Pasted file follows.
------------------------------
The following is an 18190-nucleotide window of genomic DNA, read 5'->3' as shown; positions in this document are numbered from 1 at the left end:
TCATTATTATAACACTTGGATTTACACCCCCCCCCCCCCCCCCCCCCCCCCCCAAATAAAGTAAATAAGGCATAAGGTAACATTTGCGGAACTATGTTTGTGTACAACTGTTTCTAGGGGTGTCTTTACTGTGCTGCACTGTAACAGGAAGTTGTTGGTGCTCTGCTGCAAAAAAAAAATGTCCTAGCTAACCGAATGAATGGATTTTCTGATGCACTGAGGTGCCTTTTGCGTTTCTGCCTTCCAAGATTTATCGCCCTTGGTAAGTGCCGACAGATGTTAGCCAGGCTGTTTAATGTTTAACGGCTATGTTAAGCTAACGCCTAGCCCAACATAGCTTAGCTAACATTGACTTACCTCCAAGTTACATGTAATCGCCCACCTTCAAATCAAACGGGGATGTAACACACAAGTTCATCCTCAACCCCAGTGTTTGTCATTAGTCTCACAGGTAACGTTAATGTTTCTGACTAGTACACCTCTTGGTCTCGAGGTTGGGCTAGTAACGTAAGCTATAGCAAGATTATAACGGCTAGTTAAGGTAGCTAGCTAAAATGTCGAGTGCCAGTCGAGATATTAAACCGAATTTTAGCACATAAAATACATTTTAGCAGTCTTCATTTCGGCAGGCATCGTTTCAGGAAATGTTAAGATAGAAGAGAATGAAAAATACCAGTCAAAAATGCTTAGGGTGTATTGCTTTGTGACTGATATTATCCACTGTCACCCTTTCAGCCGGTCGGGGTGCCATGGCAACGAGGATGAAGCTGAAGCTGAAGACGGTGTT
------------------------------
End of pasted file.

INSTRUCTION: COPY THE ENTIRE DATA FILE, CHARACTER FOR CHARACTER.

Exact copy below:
The following is an 18190-nucleotide window of genomic DNA, read 5'->3' as shown; positions in this document are numbered from 1 at the left end:
TCATTATTATAACACTTGGATTTACACCCCCCCCCCCCCCCCCCCCCCCCCCCAAATAAAGTAAATAAGGCATAAGGTAACATTTGCGGAACTATGTTTGTGTACAACTGTTTCTAGGGGTGTCTTTACTGTGCTGCACTGTAACAGGAAGTTGTTGGTGCTCTGCTGCAAAAAAAAAATGTCCTAGCTAACCGAATGAATGGATTTTCTGATGCACTGAGGTGCCTTTTGCGTTTCTGCCTTCCAAGATTTATCGCCCTTGGTAAGTGCCGACAGATGTTAGCCAGGCTGTTTAATGTTTAACGGCTATGTTAAGCTAACGCCTAGCCCAACATAGCTTAGCTAACATTGACTTACCTCCAAGTTACATGTAATCGCCCACCTTCAAATCAAACGGGGATGTAACACACAAGTTCATCCTCAACCCCAGTGTTTGTCATTAGTCTCACAGGTAACGTTAATGTTTCTGACTAGTACACCTCTTGGTCTCGAGGTTGGGCTAGTAACGTAAGCTATAGCAAGATTATAACGGCTAGTTAAGGTAGCTAGCTAAAATGTCGAGTGCCAGTCGAGATATTAAACCGAATTTTAGCACATAAAATACATTTTAGCAGTCTTCATTTCGGCAGGCATCGTTTCAGGAAATGTTAAGATAGAAGAGAATGAAAAATACCAGTCAAAAATGCTTAGGGTGTATTGCTTTGTGACTGATATTATCCACTGTCACCCTTTCAGCCGGTCGGGGTGCCATGGCAACGAGGATGAAGCTGAAGCTGAAGACGGTGTT